Hing (Ferula foetida) or Heeng or Asafoetida is a "wonder-spice" famous in India for its wonderful medicinal and culinary uses. This pungent spice makes our food taste spicy and tangy, and also, keeps us healthy, fit and fine! Medically, it is a sedative, expectorant and laxative and a very useful remedy for relieving spasms and ingestion, nervous disorders, cholera, whooping cough and lots of gynaecological problems. It is a stimulant for respiratory and nervous system and very effective in pneumonia and bronchitis in children.
Most of the Indian homes make use of Heeng for culinary and medicinal purposes. Indian Asofoetida, is famous for its odour, and its botanical name is Ferula narthrex. It is actually, a resin of a plant which grows in the higher ranges of Kashmir, parts of Afghanistan and Iran. Hing is bitter and pungent in taste and light, sharp, unctuous and hot in effect. While aggravating pitta, it pacifies vata and kapha. Its chemical composition consists of gum, ash and a volatile oil. Hing also contains protein, fibre and minerals which include a substantial amount of calcium and traces of iron.
Ancient texts describe it as hingu and today, Hing is popular for being a tempting spice and a trusted medicine!!
Medicinal Properties of Hing:
Hing is a drug of choice in gas trouble, distention of the abdomen and colic. As a respiratory stimulant and expectorant it is given in chronically dry cough whereas as a nervine stimulant, ayurvedic texts recommend its use in a number of ailments like hysteria, paralysis, convulsions and syncope.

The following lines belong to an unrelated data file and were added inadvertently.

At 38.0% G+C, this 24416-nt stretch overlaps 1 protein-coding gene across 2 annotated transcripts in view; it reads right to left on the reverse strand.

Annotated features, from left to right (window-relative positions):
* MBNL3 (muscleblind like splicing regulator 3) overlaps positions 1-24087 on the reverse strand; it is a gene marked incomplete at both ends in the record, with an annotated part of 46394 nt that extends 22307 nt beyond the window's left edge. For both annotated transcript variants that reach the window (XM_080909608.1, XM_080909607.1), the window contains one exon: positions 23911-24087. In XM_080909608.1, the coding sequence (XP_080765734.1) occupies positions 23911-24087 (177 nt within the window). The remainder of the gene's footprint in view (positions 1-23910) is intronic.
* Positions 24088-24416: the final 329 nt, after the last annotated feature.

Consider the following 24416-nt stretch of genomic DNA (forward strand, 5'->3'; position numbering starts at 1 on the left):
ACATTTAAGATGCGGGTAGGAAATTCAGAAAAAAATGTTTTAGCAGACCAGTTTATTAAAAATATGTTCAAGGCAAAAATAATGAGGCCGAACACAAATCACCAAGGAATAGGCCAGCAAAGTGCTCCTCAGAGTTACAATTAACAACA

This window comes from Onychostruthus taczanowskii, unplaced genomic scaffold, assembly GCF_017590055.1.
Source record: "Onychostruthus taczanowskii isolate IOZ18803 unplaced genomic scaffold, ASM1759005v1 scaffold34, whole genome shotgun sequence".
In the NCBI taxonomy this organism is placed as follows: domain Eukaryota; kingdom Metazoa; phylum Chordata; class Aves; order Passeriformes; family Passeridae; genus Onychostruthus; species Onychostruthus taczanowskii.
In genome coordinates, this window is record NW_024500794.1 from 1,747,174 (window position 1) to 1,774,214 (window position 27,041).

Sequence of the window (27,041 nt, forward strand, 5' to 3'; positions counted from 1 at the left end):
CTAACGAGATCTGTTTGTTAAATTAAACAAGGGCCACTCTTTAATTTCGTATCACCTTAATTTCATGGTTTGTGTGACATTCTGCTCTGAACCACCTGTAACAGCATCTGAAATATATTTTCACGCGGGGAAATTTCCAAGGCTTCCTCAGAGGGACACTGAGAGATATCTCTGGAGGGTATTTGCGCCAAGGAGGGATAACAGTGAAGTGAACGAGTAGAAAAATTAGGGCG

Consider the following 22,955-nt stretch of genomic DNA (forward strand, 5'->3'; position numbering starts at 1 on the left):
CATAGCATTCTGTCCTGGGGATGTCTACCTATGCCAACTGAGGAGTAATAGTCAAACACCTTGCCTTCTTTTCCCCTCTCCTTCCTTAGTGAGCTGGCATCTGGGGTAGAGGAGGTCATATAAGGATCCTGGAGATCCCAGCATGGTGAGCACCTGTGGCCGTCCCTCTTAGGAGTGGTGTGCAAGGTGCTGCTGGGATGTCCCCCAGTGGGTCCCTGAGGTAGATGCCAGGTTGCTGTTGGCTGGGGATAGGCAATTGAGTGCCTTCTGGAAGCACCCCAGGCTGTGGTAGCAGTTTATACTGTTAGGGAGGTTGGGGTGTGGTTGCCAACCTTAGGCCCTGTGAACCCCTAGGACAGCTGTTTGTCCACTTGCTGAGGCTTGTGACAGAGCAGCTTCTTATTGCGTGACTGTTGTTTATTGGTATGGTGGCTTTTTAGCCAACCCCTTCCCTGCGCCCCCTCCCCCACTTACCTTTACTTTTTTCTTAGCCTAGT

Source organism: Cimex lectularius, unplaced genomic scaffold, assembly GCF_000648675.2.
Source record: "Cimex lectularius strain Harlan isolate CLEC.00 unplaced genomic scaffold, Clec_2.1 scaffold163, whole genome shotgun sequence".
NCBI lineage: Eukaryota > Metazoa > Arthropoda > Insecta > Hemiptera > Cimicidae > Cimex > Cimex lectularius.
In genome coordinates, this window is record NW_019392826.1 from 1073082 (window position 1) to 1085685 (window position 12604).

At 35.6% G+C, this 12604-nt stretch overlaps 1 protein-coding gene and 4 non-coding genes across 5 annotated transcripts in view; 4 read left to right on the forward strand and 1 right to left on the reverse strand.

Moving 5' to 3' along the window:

Here are a few tips for gaining its medicinal benefits.
Caution: As a spice, hing is an essential ingredient in preparations like pickles, soups, vegetables and pulses. Raw hing is nauseous and unsafe. Therefore, before its medicinal and other routine uses, it should be fried in desi ghee. Hing should also be used with care in patients suffering from severe acidity, haemorrhagic disorders, piles and hypertension.
How to know if your Hing is pure or adulterated?
Nowadays, it is difficult to obtain unadulterated hing as wheat flour and gum of keekar tree are mixed into it. Spurious and adulterated hing sinks and settles if put in a glass of water whereas pure hing, without leaving sediments, slowly but completely dissolves into water, turning it into a milky liquid. Pure hing also gets burnt when put close to a flame.